Traveling on Thanksgiving is out of tradition for our family. We typically have a small Thanksgiving at home and travel for Christmas. This years Christmas Uganda trip shook that notion up a bit and we found ourselves in a packed mini-van headed for sunny Charleston, SC. Last year we went to a local restaurant because sometimes I can’t fathom cooking the big sha-bang for 6 people… four of whom won’t even touch sweet potato casserole. Admitting that in the digital world is quite freeing.
But this year, this year was the real deal. My mom, obviously very excited to have the whole family home, went big. We had every side dish in the Thanksgiving repertoire. I think at one point I chopped something and maybe opened an oven. But outside of that I was a total bystander.
My culinary laziness was no-doubt brought on by strangely deep reflection on being home. You see, the day before, my mom and I had an epic fight. Like epic. (please don’t kill me, mom) It happened shortly after eating at Box Car Betty’s, which is delicious by the way. So we ate these perfectly, lightly breaded chicken sandwiches and got in the car to search for a local coffee place. You know, girl time. My mom, sister, grandma and I ready to caffeinate and chat it up. And then my mom had a little misunderstanding with something my sister and I said and then I criticized her driving and then I’m not totally certain how the downward spiral began but I requested (loudly) to be dropped off at the Chic-fil-a we were passing. Within moments I was standing in front of a second chicken sandwich joint with slightly less-crispy, less-perfect breading. I find that mildly entertaining.
I got picked up and texted my sister, she informed me that they only made it one parking lot over. It was like me unsuccessfully trying to run away and hide in a tree all over again. Suddenly I was 9 with a backpack full of My Little Ponies and a bag of chips.
I rode home with Calvin, while my mom rode home with my sister. I called my sister and asked her to put mom on the phone. I apologized for the fight. And then the words that felt hard to say and so true at the same time began to tumble out of my mouth. “Mom, we just don’t know how to communicate.” I moved out of my parents house at 18, went to college, went to graduate school, got married and moved even further away. My siblings stayed close. They know my parents in their adult life. I know my parents too… but in some ways when you aren’t in daily life with them things fit differently than they used to. I said a lot of these things to my mom. She’s sensitive. She’s different than I am. I push her sometimes, to feel and think about things differently. I think that maybe I should do less of that.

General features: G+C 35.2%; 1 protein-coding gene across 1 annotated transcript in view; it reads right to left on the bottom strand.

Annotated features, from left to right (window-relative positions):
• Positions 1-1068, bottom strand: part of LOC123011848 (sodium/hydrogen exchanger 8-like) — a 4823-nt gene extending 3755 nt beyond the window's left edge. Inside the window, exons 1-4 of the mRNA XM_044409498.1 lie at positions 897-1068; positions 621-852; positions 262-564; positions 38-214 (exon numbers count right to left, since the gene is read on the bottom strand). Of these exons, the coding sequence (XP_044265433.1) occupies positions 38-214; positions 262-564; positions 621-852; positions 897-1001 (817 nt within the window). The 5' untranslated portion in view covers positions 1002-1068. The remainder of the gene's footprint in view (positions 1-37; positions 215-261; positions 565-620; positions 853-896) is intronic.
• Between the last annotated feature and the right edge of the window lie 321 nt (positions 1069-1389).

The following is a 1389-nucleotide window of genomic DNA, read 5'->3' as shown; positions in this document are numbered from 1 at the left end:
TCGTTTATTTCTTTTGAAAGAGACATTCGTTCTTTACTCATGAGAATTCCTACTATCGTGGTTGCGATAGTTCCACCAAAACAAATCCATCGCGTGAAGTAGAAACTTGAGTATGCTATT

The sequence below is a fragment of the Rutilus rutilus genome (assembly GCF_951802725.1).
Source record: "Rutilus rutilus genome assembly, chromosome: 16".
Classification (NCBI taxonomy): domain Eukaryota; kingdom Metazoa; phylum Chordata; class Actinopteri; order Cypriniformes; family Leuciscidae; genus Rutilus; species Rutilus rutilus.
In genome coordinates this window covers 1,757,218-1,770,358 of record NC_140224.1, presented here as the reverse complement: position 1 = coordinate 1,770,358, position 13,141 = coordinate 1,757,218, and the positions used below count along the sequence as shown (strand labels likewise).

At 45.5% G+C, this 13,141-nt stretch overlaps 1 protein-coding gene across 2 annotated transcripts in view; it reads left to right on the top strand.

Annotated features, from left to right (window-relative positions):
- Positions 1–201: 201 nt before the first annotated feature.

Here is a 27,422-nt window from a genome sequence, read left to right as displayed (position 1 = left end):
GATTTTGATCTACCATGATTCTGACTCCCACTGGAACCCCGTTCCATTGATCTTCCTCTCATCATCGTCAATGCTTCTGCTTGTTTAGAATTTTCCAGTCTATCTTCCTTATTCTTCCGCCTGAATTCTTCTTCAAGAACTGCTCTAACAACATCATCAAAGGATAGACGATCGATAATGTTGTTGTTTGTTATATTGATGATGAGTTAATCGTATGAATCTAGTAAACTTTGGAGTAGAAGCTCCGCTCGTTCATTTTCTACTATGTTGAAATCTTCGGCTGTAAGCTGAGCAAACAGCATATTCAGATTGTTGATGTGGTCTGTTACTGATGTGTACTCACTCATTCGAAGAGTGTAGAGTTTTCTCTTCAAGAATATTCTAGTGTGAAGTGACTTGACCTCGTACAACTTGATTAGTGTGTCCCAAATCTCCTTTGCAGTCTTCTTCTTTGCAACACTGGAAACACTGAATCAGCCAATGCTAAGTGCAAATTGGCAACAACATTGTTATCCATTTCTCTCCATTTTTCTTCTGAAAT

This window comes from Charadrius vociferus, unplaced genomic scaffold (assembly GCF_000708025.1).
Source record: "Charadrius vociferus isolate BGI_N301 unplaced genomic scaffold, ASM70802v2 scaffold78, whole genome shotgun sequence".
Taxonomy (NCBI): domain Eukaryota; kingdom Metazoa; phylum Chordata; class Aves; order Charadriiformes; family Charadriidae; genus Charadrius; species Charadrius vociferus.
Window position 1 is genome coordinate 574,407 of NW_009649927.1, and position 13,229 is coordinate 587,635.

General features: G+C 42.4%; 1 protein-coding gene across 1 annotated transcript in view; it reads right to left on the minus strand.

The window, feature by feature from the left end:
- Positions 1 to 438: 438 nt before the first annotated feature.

So back to feeling like a 9 year old runaway who only made it to the neighbors house. It feels really good to know that you can turn around and go home. My mom and I were quick to forgive. As we hung up the phone I said “I’ll see you in a couple minutes, let’s hug before Dad grabs us and makes us group hug, I hate that.” She gave me a small laugh and agreed.
I walked up the driveway and saw my mom’s speckled, red, tear-stained cheeks. And I was painfully aware of how dry my own eyes were. Being a mom is hard. Through the years I’ve watched my mom strive for perfection (for us, for her, for every holiday and event) and I’ve seen times that have fallen very short of perfect. I’ve seen her disappointment and her hopes and dreams. I’ve seen a life that has given and taken from her. And standing there, a daughter and a mom at the same time, I really started to “get” her. She’s not like me, I’m not like her. But I understand the crushing desire to be successful in life, to be magical for your children… to just get it right. And so many times it just isn’t right. My mom undoubtedly spent a considerable amount of time preparing for our visit. The Christmas decorations were out, each child had a special pillowcase on their cot, favorite foods were in the pantry, small glass bottle Cokes were chilled and waiting… the effort was large.
And while I want to say “Mom! Life was never meant to be perfect.” I just can’t. Because when we woke up on Thanksgiving morning and I saw my kids running around in their Papa’s big t-shirts and my mom struggling with the giant, gross raw turkey and my grandparents grinding up tart cranberries and sweet oranges, and my kids putting on aprons to help…. it was perfect.
It was her moment. The hectic, chaotic house filled with people who struggle to communicate and fight sometimes, and cry for each other. Our perfection is our imperfection. My only job that day was to soak it all in, all these people brought together by genetics and adoption. All choosing to stay in one piece together, for better and for worse.